Rose Murray Brown - The Scotsman, 22nd April 2017
About this WINE
Uvaggio was set up in 1997 by winemaker Jim Moore and barrel maker Mel Knox. Jim had worked at Clos du Val, Schramsberger and Stag’s Leap among others before a 20+ year stint at Robert Mondavi. After leaving Mondavi, he also undertook a number of other consultancy/winemaking projects before becoming Director of Winemaking at Boony Doon Vineyard/Ca' del Solo in Santa Cruz in 2003. He then decided to concentrate his attention full-time on his Uvaggio project and has been devoted to this ever since.
The aim of Uvaggio (‘Uvaggio meands ‘blend’ in Italian) is to focus on Italian grape varieties in California, to create authentic, interesting, food-friendly wines without the typical Californian price tag. His theory is simple: if California has a climate perfect for growing Mediterranean varietals, why not take advantage of it?
Jim’s thoughtful, philosophical and modest approach is evident in his style of winemaking. He deliberately veers away from making ‘over the top’ Californian wines; his white wines rarely exceed 12.5% alcohol with the reds generally going no higher than 14.5%. He also firmly believes that a wine’s primary role is to accompany food. As such, the wines have a distinctive ‘Old World’ feel about them whilst also embracing the riper fruit that California offers.
The range includes a Moscato Giallo, a Vermentino, a Barbera, a Primitivo and a Grenache, all made in the Lodi. We are delighted to introduce these brilliant new additions to Berry Bros. & Rudd. They are affordable wines which are fun and fruit-driven but with a deeper, more thought-provoking edge that invites you back for more. In short, they incredibly good to drink and are among the best wines I have tried at this price point from California.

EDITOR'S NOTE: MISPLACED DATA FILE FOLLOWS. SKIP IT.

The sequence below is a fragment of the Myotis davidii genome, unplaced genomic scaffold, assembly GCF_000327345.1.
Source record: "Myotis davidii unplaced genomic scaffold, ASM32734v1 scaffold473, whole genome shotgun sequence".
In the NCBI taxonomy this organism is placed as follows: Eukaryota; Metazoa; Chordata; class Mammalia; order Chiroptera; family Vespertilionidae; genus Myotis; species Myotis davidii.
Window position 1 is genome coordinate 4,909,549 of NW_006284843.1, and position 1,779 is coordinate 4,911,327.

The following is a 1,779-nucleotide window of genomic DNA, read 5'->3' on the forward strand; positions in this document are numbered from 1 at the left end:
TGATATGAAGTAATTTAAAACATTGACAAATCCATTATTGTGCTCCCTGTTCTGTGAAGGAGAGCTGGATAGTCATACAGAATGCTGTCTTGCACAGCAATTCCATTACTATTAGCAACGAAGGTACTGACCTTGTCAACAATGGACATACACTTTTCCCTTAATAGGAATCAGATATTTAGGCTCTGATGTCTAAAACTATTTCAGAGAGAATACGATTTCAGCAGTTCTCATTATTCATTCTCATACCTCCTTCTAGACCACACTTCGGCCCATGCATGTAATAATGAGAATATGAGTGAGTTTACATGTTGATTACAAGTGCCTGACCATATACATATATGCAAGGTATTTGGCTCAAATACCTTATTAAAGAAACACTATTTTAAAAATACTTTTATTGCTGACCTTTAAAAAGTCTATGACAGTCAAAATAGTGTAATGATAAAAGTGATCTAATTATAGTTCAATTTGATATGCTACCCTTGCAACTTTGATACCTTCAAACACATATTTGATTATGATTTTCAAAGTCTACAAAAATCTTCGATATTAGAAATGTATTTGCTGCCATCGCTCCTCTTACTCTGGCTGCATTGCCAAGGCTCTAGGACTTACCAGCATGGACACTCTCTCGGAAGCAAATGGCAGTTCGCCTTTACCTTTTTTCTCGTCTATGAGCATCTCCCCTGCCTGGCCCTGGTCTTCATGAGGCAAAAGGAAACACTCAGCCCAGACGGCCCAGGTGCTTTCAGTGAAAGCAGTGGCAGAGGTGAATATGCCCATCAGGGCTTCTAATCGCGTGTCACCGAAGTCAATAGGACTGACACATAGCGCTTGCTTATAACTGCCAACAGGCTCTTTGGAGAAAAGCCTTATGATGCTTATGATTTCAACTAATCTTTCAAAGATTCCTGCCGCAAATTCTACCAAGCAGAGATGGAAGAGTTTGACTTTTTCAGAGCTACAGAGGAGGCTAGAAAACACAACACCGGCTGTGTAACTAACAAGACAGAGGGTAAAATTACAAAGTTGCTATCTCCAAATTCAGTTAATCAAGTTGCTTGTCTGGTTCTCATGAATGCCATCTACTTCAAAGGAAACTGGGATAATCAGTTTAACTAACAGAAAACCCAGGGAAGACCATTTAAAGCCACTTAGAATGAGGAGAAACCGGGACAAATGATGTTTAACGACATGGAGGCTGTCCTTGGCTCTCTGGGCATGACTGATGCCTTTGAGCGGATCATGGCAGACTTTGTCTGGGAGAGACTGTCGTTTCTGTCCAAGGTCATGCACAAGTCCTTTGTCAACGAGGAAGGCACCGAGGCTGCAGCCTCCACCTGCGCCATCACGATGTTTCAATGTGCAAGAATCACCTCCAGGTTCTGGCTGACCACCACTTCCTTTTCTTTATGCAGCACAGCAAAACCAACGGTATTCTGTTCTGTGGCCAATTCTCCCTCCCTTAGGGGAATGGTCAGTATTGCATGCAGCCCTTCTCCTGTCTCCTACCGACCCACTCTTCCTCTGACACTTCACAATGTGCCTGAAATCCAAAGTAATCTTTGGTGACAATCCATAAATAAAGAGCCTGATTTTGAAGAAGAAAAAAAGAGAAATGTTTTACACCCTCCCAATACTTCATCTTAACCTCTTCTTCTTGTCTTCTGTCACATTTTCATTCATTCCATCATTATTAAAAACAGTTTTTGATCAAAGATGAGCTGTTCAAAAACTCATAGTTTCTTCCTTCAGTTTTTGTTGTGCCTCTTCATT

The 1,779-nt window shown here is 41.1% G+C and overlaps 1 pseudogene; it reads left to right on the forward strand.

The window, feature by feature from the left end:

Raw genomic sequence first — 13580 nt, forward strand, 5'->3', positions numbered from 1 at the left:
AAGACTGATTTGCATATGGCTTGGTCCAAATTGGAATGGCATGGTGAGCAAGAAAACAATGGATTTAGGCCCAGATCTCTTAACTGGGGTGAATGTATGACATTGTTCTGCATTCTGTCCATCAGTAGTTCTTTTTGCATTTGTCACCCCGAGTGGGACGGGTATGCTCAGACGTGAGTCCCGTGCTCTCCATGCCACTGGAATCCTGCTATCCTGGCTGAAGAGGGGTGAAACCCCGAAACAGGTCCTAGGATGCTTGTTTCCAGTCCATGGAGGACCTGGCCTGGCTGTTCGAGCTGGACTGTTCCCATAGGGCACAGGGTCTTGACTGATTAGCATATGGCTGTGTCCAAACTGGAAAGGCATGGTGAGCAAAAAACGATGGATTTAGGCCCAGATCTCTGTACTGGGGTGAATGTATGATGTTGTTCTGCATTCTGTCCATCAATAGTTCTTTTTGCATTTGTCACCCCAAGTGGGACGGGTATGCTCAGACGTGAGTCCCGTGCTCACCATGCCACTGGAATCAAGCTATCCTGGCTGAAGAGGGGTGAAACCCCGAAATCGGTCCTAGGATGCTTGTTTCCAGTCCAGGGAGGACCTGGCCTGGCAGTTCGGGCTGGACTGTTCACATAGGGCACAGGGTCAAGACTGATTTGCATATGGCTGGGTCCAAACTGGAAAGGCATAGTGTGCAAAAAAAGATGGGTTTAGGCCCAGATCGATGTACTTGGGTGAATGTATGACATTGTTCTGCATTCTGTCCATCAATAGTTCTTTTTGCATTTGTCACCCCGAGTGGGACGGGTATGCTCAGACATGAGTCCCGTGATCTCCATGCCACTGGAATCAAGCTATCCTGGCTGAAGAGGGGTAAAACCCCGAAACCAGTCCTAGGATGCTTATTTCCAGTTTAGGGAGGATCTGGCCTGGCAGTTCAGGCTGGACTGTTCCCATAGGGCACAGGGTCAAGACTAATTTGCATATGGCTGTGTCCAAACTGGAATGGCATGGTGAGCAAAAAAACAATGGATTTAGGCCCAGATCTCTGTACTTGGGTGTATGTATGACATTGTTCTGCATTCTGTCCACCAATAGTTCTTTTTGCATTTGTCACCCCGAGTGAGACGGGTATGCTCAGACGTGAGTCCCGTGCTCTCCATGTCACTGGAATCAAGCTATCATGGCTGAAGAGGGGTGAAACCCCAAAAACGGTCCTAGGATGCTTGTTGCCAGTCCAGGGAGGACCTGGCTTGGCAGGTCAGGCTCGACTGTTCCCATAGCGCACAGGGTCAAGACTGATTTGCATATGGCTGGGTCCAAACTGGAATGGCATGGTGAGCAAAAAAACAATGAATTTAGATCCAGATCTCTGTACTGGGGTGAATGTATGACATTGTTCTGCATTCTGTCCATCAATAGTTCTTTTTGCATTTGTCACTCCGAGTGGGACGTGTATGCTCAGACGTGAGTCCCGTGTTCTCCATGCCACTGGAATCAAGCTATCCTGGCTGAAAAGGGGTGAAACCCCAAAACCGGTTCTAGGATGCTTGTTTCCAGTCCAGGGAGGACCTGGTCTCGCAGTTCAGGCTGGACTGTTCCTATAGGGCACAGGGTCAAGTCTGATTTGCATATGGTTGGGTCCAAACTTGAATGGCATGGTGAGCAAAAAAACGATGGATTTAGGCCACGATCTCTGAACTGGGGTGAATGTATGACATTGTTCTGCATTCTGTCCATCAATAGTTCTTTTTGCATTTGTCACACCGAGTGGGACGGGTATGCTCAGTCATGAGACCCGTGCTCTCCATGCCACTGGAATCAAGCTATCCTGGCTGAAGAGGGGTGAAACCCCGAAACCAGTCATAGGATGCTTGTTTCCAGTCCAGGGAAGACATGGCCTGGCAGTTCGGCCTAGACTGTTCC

Catriona Felstead MW
Grenache (Noir) is widely grown and comes in a variety of styles. Believed to originate in Spain, it was, in the late 20th century, the most widely planted black grape variety in the world. Today it hovers around seventh in the pecking order. It tends to produce very fruity, rich wines that can range quite widely in their level of tannin.
In many regions – most famously the Southern Rhône, where it complements Syrah and Mourvèdre, among other grapes – it adds backbone and colour to blends, but some of the most notable Châteauneuf du Pape producers (such as Château Rayas) make 100 percent Grenache wines. The grape is a component in many wines of the Languedoc (where you’ll also find its lighter-coloured forms, Grenache Gris and Blanc) and is responsible for much southern French rosé – taking the lead in most Provence styles.
Found all over Spain as Garnacha Tinta (spelt Garnaxa in Catalonia), the grape variety is increasingly detailed on wine labels there. Along with Tempranillo, it forms the majority of the blend for Rioja’s reds and has been adopted widely in Navarra, where it produces lighter styles of red and rosado (rosé). It can also be found operating under a pseudonym, Cannonau, in Sardinia.
Beyond Europe, Grenache is widely planted in California and Australia, largely thanks to its ability to operate in high temperatures and without much water. Particularly in the Barossa Valley, there are some extraordinary dry-farmed bush vines, some of which are centuries old and produce wines of startling intensity.